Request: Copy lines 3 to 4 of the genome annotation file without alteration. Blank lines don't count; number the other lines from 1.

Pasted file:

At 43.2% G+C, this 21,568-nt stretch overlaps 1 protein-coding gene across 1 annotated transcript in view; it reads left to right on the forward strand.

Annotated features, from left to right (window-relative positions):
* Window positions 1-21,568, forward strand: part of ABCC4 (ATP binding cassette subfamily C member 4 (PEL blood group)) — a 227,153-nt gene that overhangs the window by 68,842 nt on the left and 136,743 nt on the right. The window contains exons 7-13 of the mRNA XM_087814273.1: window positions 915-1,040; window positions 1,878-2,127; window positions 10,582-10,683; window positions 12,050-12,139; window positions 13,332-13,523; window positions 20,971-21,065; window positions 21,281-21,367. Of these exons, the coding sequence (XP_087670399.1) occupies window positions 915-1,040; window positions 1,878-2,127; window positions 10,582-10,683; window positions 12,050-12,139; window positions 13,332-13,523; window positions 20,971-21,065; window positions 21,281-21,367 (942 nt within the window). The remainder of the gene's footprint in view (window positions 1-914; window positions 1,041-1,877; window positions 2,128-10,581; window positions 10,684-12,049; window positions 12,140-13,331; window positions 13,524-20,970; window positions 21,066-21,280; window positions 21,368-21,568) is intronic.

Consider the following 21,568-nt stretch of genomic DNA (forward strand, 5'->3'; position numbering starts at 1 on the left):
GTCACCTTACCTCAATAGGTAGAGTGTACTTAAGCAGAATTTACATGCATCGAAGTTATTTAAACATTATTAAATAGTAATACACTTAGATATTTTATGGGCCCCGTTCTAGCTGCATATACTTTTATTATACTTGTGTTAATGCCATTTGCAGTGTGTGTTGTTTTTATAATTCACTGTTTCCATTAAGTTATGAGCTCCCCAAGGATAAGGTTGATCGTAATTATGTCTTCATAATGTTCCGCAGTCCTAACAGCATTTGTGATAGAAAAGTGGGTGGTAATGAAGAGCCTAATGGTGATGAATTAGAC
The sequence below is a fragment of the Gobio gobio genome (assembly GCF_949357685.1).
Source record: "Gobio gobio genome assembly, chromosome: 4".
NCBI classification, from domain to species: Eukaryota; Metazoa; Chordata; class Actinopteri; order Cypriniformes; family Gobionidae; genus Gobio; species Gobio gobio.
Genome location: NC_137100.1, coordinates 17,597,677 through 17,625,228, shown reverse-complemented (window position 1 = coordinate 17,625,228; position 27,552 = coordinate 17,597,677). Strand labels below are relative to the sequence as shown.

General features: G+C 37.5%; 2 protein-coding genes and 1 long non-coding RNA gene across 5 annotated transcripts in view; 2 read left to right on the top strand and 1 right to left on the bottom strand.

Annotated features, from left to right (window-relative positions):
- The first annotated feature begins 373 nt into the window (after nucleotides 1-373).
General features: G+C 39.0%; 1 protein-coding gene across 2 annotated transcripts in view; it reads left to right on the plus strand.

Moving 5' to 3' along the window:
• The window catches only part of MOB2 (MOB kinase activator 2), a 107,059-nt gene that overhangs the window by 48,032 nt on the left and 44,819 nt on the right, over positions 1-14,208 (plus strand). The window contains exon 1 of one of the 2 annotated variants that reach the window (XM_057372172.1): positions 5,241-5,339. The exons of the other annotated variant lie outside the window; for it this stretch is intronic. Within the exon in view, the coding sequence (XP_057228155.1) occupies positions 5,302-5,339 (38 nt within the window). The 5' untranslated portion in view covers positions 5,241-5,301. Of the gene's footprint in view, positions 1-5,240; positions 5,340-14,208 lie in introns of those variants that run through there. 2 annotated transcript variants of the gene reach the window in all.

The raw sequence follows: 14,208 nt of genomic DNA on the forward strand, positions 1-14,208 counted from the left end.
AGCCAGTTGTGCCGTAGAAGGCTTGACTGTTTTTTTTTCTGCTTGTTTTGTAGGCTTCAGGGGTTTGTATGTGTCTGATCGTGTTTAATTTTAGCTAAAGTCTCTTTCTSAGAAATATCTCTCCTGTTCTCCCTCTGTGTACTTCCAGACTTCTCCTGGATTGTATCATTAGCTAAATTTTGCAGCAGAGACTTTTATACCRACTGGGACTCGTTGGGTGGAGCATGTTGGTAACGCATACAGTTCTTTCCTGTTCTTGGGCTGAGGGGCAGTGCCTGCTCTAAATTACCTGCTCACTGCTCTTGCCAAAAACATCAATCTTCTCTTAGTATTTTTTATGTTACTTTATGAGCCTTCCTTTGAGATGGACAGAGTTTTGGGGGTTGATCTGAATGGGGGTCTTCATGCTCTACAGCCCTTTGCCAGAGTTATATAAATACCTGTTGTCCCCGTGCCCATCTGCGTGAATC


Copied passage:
* Window positions 1-21,568, forward strand: part of ABCC4 (ATP binding cassette subfamily C member 4 (PEL blood group)) — a 227,153-nt gene that overhangs the window by 68,842 nt on the left and 136,743 nt on the right. The window contains exons 7-13 of the mRNA XM_087814273.1: window positions 915-1,040; window positions 1,878-2,127; window positions 10,582-10,683; window positions 12,050-12,139; window positions 13,332-13,523; window positions 20,971-21,065; window positions 21,281-21,367. Of these exons, the coding sequence (XP_087670399.1) occupies window positions 915-1,040; window positions 1,878-2,127; window positions 10,582-10,683; window positions 12,050-12,139; window positions 13,332-13,523; window positions 20,971-21,065; window positions 21,281-21,367 (942 nt within the window). The remainder of the gene's footprint in view (window positions 1-914; window positions 1,041-1,877; window positions 2,128-10,581; window positions 10,684-12,049; window positions 12,140-13,331; window positions 13,524-20,970; window positions 21,066-21,280; window positions 21,368-21,568) is intronic.

Consider the following 21,568-nt stretch of genomic DNA (forward strand, 5'->3'; position numbering starts at 1 on the left):